Blood Home > Causes of Thalassemia
Thalassemia is directly linked to genetics and how the genes that affect hemoglobin production are inherited. People with moderate to severe forms received variant genes from both parents. People who are carriers of the disease received variant genes from one parent and normal genes from the other parent. Regardless of the causes of thalassemia, treatment options are available for all forms of the disease.
Thalassemia occurs when there are variant or missing genes that affect how the body makes hemoglobin. Hemoglobin is the protein in red blood cells that carries oxygen to other parts of the body. People who have thalassemia make less hemoglobin and have fewer circulating red blood cells than normal, which results in mild or severe anemia.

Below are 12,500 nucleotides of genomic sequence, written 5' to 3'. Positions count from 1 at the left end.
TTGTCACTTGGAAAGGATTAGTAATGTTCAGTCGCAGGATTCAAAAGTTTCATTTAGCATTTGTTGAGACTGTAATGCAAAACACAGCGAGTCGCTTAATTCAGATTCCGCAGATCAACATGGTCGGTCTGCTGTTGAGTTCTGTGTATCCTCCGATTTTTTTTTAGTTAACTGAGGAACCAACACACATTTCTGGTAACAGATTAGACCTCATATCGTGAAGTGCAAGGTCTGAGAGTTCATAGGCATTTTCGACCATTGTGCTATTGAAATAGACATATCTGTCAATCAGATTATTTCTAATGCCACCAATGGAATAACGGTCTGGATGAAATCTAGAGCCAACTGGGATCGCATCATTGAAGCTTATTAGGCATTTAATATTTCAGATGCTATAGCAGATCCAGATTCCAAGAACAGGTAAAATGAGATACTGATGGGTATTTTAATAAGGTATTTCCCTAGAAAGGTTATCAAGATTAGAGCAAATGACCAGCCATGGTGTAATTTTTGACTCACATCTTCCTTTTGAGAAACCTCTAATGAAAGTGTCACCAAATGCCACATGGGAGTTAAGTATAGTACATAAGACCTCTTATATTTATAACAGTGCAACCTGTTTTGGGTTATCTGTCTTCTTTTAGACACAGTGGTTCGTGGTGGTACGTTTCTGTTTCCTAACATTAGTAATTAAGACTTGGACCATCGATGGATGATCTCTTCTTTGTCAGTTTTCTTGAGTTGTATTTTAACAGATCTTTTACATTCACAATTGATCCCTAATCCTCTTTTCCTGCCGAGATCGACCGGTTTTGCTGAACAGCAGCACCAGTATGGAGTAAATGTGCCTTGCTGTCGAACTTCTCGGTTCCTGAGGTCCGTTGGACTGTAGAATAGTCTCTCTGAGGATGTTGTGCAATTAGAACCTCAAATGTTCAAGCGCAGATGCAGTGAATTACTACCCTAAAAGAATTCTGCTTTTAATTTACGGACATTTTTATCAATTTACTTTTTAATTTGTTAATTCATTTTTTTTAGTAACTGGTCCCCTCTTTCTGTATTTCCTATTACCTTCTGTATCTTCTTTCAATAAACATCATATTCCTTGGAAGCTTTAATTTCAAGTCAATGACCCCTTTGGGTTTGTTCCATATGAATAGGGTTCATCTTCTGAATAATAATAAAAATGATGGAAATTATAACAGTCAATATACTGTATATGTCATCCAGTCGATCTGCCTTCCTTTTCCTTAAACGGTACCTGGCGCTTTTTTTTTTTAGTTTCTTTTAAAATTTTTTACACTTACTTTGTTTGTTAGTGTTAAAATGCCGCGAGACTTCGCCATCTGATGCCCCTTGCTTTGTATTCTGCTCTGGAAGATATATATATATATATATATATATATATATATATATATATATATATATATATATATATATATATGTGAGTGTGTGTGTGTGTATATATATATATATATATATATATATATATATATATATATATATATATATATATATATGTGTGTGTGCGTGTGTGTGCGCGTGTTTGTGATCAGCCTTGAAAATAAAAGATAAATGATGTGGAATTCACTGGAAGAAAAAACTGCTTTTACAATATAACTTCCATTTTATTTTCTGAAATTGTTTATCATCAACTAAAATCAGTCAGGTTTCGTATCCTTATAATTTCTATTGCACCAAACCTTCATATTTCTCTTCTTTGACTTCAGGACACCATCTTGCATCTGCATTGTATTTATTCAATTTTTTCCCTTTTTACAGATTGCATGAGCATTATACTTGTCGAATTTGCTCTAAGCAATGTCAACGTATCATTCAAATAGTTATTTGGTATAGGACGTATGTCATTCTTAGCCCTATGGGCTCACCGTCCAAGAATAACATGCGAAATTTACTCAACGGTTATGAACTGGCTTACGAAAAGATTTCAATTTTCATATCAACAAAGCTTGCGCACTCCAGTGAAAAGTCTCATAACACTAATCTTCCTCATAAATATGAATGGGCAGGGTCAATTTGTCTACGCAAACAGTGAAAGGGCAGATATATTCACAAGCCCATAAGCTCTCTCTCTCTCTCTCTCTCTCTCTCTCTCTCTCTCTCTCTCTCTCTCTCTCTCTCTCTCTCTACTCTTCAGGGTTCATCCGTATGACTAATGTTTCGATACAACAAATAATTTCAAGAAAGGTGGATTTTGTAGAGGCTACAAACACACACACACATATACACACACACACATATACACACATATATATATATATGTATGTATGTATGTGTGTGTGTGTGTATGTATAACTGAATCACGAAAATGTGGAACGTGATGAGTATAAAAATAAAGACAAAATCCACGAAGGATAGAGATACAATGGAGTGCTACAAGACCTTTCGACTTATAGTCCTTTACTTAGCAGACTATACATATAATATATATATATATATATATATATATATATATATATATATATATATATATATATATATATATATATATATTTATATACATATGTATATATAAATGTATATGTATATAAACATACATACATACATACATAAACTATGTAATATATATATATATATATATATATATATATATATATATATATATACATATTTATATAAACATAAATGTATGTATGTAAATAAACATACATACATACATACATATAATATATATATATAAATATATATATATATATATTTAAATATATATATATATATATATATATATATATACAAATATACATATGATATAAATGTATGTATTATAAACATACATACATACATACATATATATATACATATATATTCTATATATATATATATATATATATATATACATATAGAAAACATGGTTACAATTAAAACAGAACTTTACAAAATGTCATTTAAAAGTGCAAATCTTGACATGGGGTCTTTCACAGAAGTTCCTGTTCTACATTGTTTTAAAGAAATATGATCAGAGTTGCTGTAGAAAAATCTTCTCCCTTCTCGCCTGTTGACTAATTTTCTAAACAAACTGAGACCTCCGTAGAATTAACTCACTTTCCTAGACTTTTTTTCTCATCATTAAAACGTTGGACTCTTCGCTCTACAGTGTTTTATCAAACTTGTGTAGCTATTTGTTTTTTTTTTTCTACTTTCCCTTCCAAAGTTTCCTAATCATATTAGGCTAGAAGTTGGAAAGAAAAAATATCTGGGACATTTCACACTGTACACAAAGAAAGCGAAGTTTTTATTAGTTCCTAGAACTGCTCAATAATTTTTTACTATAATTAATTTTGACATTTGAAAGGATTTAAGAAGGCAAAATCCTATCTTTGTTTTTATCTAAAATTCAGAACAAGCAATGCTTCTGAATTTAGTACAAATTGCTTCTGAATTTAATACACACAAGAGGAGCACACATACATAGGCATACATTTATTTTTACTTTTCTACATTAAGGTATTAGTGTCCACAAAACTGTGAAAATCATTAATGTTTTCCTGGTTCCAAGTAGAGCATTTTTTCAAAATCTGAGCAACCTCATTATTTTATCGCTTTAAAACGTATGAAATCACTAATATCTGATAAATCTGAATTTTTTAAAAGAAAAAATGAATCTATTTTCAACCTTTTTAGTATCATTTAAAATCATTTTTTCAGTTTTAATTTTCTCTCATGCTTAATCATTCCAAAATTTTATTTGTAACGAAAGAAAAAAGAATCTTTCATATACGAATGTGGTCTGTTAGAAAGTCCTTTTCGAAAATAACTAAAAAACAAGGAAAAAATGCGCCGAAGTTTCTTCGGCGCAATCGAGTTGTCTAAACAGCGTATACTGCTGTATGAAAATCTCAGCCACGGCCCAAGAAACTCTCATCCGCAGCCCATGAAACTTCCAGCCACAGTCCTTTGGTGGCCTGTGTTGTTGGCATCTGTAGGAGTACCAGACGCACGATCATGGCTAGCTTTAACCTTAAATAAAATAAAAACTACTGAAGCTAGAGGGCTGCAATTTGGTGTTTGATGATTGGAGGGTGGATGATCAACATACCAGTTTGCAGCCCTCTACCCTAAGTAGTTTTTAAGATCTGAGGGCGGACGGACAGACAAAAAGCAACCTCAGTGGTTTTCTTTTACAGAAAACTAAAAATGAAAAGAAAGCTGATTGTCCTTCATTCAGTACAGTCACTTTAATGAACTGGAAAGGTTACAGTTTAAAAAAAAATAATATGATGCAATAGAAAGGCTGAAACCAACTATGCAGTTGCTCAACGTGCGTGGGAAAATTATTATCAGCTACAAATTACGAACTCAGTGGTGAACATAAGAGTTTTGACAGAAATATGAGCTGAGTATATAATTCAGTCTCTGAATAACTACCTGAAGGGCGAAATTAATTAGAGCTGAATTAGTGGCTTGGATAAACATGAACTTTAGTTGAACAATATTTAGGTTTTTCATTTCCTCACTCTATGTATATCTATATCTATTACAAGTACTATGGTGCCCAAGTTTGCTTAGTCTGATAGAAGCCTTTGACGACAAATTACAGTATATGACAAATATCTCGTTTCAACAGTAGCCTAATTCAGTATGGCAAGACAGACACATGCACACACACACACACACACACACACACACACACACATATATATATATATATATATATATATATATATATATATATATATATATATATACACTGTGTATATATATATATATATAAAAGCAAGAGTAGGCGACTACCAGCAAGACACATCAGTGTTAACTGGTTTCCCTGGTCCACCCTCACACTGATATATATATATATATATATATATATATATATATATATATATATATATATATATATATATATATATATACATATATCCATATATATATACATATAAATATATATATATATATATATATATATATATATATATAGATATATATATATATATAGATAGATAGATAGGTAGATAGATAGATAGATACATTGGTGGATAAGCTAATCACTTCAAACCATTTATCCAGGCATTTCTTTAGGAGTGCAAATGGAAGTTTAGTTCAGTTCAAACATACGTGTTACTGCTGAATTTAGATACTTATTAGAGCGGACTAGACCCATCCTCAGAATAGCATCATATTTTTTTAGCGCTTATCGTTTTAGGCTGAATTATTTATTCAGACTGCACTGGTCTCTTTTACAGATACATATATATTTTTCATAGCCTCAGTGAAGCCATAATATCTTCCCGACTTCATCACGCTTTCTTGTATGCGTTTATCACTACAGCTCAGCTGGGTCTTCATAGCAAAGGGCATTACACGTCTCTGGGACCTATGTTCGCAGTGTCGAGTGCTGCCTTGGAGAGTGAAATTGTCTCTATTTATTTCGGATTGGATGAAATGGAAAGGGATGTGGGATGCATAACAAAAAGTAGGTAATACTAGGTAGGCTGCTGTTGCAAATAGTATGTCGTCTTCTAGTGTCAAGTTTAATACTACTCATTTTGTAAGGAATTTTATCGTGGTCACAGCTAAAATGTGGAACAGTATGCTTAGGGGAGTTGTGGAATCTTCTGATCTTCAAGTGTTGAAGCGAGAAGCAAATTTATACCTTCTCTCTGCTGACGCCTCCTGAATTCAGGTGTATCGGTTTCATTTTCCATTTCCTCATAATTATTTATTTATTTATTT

There are many possible combinations of variant genes that cause the various types of thalassemia. Thalassemia is always inherited (passed from parents to children). People with moderate to severe forms received variant genes from both parents. People with thalassemia trait (carriers) received variant genes from one parent and normal genes from the other parent.
Although carriers often have no signs of illness other than mild anemia, they can pass the variant genes on to their children.
Hemoglobin includes two kinds of protein chains called alpha-globin chains and beta-globin chains. Alpha thalassemia occurs when there is a problem with the alpha-globin part of hemoglobin. Beta thalassemia occurs when there is a problem with the beta-globin part of hemoglobin. There are both mild and severe forms of alpha and beta thalassemia. Severe beta thalassemia is often called Cooley's anemia.